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About

Mission

Founded in 2009, the New Hampshire Fiscal Policy Institute (NHFPI) is an independent nonprofit organization dedicated to exploring, developing, and promoting public policies that foster economic opportunity and prosperity for all New Hampshire residents, with an emphasis on low- and moderate-income families and individuals. Based in Concord, NHFPI produces regular reports on the fiscal and economic challenges facing New Hampshire and strives to serve as a resource to anyone interested in meeting those challenges in a fair and sound fashion.

Affiliations

In its efforts to promote equitable, responsible, and sustainable fiscal and economic policies, NHFPI collaborates with two national networks of state-level policy research organizations, the State Priorities Partnership (SPP) and the Economic Analysis and Research Network (EARN).  To learn more about SPP and EARN, simply click on the logos below.

State Priorities Partnership logo with tagline, Analysis and Impact

Economic Analysis and Research Network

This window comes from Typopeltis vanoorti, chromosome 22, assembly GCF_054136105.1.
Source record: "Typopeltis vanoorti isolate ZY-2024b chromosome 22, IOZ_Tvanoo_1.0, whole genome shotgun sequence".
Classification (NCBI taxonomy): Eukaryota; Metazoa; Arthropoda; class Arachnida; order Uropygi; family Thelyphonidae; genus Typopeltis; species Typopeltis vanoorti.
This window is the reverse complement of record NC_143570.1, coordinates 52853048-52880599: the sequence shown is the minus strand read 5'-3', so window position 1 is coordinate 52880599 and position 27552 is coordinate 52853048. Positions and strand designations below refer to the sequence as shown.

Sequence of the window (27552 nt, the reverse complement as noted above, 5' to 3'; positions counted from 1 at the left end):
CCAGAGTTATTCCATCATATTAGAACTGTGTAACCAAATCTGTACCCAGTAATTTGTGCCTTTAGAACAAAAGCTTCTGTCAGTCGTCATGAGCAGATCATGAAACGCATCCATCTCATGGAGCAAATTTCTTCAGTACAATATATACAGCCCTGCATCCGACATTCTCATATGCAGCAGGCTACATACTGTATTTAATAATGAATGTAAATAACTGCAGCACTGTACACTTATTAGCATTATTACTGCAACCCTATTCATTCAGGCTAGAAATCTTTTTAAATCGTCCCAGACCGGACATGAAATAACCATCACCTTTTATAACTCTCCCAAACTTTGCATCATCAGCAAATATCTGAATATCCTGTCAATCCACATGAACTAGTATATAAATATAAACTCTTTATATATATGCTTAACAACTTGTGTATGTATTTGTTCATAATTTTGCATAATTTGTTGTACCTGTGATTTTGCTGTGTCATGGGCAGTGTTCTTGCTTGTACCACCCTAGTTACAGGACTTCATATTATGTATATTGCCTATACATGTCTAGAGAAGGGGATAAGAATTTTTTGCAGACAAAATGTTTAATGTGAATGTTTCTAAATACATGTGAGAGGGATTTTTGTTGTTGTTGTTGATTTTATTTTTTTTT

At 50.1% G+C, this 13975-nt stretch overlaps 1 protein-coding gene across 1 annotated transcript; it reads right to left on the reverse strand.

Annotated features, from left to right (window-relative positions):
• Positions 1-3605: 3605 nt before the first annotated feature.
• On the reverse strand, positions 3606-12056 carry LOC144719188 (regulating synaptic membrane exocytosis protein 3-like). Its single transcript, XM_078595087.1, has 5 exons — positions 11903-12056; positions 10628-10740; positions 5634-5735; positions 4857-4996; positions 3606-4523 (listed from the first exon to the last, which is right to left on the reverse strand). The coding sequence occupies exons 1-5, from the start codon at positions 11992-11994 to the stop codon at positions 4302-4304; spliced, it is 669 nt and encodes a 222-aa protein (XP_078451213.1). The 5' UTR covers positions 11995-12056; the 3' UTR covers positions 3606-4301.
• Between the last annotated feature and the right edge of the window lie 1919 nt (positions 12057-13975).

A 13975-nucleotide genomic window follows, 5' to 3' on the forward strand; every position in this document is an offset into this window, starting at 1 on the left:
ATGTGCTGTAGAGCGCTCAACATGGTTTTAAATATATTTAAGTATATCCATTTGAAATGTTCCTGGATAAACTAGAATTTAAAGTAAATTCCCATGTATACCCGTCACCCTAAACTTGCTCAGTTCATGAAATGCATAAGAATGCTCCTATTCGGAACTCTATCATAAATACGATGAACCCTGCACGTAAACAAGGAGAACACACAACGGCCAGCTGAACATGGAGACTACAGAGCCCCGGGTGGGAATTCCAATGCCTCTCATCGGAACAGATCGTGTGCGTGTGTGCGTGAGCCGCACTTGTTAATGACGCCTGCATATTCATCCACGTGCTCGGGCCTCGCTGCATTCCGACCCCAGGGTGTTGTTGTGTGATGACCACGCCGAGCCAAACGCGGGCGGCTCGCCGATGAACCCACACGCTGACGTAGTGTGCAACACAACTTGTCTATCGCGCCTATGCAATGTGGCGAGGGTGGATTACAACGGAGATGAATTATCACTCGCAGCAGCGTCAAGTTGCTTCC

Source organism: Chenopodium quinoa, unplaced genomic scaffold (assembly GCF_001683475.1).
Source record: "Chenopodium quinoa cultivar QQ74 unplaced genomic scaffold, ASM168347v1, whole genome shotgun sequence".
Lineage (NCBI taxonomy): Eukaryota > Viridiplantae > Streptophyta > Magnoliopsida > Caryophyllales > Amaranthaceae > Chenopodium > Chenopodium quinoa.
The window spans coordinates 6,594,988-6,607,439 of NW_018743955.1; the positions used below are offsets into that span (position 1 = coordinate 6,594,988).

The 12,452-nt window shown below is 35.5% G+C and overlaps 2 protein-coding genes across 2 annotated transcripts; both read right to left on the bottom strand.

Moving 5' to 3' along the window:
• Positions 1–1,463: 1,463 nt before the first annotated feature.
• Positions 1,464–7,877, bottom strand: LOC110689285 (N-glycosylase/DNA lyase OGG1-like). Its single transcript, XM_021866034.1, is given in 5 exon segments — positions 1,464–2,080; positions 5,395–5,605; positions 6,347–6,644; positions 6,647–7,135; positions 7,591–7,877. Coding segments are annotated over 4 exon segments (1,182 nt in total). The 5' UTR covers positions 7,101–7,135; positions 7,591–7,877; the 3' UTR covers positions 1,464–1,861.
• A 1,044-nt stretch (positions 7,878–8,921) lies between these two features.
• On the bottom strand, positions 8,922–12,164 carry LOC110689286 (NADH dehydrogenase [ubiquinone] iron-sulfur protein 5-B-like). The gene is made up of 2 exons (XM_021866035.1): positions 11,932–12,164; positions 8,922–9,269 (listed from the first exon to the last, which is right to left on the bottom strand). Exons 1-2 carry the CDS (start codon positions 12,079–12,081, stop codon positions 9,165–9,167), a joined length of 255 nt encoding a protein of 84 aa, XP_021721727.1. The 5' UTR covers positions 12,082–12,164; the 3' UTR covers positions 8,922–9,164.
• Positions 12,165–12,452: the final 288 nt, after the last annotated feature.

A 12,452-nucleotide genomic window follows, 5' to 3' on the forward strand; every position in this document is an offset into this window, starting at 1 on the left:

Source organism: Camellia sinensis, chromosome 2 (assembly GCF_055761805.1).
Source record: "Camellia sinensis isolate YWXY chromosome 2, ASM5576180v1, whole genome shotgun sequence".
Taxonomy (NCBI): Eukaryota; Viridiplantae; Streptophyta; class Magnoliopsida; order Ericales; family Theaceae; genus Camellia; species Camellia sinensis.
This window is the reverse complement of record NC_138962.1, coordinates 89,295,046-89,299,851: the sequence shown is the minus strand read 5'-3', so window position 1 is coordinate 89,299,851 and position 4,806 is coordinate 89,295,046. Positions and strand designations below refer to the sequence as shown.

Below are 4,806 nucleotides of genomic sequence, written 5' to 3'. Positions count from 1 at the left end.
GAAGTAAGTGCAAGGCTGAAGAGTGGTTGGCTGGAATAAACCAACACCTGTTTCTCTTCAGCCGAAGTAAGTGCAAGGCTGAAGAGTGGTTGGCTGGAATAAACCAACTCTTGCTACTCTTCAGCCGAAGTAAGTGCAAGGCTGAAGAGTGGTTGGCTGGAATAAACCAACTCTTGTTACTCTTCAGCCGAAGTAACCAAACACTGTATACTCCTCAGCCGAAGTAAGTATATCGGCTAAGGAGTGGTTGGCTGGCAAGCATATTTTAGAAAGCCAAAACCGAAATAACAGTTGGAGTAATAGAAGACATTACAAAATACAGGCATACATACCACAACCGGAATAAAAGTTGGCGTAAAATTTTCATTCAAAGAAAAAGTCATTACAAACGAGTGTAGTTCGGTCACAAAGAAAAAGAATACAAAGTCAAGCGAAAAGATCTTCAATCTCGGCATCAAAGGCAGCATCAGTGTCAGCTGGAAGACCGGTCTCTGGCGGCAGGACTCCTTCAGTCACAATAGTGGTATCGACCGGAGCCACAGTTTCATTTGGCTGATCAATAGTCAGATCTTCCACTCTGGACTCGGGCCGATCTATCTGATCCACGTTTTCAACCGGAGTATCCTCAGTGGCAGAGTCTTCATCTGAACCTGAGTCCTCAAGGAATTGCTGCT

Funding

NHFPI’s work is made possible by the generous support of foundations, organizations, and individuals that share its vision of economic opportunity, prosperity, and security for all New Hampshire residents.  Among its current foundation supporters are the Annie E. Casey Foundation, Endowment for Health,  New Hampshire Charitable Foundation, and New Hampshire Children’s Health Foundation.

If you find NHFPI’s work valuable, please consider adding your name to the organization’s growing list of supporters.  You may make a tax-deductible contribution today, either by visiting our Donations page or mail your contribution to: New Hampshire Fiscal Policy Institute, 64 North Main Street, Concord, NH 03301.

Connect with NHFPI

NHFPI Seventh Annual Conference

NHFPI Annual Conference

Common Cents Blog

New Hampshire’s Minimum Wage Falls Further Behind

6 Jan 2020

tree with coins

The federal minimum wage is the lowest hourly wage that can be paid to most workers anywhere in the nation. Since its inception at the national level in 1938, when only certain workers were covered, the wage has increased and encompassed more types of employees over time. State law sets New Hampshire’s minimum wage to the federal minimum level, currently at $7.25 per hour. An individual working 40 hours per week at this wage will make about $15,000 per year, assuming they work all 52 weeks. This income level is below the federal poverty guidelines for all households other than a single person, and well below the levels for households that include a partner and children.